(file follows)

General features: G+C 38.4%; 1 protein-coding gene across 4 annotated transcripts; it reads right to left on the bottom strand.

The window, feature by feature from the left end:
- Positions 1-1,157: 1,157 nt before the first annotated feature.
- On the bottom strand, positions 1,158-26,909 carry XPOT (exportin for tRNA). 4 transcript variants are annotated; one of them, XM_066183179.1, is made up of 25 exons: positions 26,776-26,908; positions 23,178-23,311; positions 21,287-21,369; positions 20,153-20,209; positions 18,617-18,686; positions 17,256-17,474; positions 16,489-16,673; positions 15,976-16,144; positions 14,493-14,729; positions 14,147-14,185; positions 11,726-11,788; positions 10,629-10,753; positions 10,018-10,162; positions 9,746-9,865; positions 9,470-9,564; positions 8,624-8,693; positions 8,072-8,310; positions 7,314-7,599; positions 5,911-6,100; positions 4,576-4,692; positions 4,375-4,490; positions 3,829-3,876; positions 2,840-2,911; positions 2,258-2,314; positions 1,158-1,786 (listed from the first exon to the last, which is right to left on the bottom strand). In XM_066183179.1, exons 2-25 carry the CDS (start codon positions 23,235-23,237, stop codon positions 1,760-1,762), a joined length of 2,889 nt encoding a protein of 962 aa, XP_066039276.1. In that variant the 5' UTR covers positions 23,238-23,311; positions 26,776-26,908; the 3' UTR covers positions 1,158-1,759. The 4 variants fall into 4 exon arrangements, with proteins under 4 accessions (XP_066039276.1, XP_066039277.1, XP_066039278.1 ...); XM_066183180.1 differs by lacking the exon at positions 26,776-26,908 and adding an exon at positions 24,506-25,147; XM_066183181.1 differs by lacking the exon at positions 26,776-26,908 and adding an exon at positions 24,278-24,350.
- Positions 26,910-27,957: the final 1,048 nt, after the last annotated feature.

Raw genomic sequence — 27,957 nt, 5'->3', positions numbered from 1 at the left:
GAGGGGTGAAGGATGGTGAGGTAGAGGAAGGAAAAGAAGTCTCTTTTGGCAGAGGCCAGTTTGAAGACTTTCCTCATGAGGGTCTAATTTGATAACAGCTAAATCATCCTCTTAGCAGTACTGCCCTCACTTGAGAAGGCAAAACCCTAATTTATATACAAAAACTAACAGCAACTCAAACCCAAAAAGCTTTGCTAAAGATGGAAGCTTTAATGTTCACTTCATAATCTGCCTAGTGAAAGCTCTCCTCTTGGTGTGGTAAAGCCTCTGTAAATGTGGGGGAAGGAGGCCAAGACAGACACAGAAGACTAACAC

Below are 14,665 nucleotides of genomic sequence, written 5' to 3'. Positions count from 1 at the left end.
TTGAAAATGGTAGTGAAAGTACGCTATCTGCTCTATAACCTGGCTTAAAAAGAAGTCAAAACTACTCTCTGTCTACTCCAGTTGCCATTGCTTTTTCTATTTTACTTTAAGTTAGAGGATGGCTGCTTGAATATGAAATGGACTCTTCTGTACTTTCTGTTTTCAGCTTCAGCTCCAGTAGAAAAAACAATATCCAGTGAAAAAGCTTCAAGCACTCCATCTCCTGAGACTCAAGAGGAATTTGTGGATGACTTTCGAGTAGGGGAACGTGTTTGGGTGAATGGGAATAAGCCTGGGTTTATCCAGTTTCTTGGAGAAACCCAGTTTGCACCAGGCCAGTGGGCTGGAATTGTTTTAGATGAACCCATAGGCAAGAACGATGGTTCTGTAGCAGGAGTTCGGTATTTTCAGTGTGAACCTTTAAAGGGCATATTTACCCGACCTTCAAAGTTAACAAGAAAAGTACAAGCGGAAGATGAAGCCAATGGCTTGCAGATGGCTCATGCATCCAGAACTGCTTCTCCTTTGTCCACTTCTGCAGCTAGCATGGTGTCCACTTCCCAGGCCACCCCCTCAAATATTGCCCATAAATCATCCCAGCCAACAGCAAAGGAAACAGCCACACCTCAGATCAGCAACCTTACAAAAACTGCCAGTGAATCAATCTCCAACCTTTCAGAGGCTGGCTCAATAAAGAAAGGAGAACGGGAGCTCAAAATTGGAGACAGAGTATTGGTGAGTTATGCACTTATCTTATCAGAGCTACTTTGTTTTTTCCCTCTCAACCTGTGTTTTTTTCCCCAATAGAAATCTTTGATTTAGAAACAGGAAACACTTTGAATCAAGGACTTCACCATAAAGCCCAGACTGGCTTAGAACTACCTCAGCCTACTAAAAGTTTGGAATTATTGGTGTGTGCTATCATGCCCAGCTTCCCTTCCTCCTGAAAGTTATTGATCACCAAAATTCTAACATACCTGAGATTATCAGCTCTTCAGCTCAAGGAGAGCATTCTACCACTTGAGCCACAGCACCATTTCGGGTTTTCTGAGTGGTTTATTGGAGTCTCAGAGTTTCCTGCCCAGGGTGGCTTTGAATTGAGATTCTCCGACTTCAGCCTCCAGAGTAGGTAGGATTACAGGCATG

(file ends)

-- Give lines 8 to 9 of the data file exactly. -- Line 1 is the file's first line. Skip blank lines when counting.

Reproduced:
Below are 14,665 nucleotides of genomic sequence, written 5' to 3'. Positions count from 1 at the left end.
TTGAAAATGGTAGTGAAAGTACGCTATCTGCTCTATAACCTGGCTTAAAAAGAAGTCAAAACTACTCTCTGTCTACTCCAGTTGCCATTGCTTTTTCTATTTTACTTTAAGTTAGAGGATGGCTGCTTGAATATGAAATGGACTCTTCTGTACTTTCTGTTTTCAGCTTCAGCTCCAGTAGAAAAAACAATATCCAGTGAAAAAGCTTCAAGCACTCCATCTCCTGAGACTCAAGAGGAATTTGTGGATGACTTTCGAGTAGGGGAACGTGTTTGGGTGAATGGGAATAAGCCTGGGTTTATCCAGTTTCTTGGAGAAACCCAGTTTGCACCAGGCCAGTGGGCTGGAATTGTTTTAGATGAACCCATAGGCAAGAACGATGGTTCTGTAGCAGGAGTTCGGTATTTTCAGTGTGAACCTTTAAAGGGCATATTTACCCGACCTTCAAAGTTAACAAGAAAAGTACAAGCGGAAGATGAAGCCAATGGCTTGCAGATGGCTCATGCATCCAGAACTGCTTCTCCTTTGTCCACTTCTGCAGCTAGCATGGTGTCCACTTCCCAGGCCACCCCCTCAAATATTGCCCATAAATCATCCCAGCCAACAGCAAAGGAAACAGCCACACCTCAGATCAGCAACCTTACAAAAACTGCCAGTGAATCAATCTCCAACCTTTCAGAGGCTGGCTCAATAAAGAAAGGAGAACGGGAGCTCAAAATTGGAGACAGAGTATTGGTGAGTTATGCACTTATCTTATCAGAGCTACTTTGTTTTTTCCCTCTCAACCTGTGTTTTTTTCCCCAATAGAAATCTTTGATTTAGAAACAGGAAACACTTTGAATCAAGGACTTCACCATAAAGCCCAGACTGGCTTAGAACTACCTCAGCCTACTAAAAGTTTGGAATTATTGGTGTGTGCTATCATGCCCAGCTTCCCTTCCTCCTGAAAGTTATTGATCACCAAAATTCTAACATACCTGAGATTATCAGCTCTTCAGCTCAAGGAGAGCATTCTACCACTTGAGCCACAGCACCATTTCGGGTTTTCTGAGTGGTTTATTGGAGTCTCAGAGTTTCCTGCCCAGGGTGGCTTTGAATTGAGATTCTCCGACTTCAGCCTCCAGAGTAGGTAGGATTACAGGCATG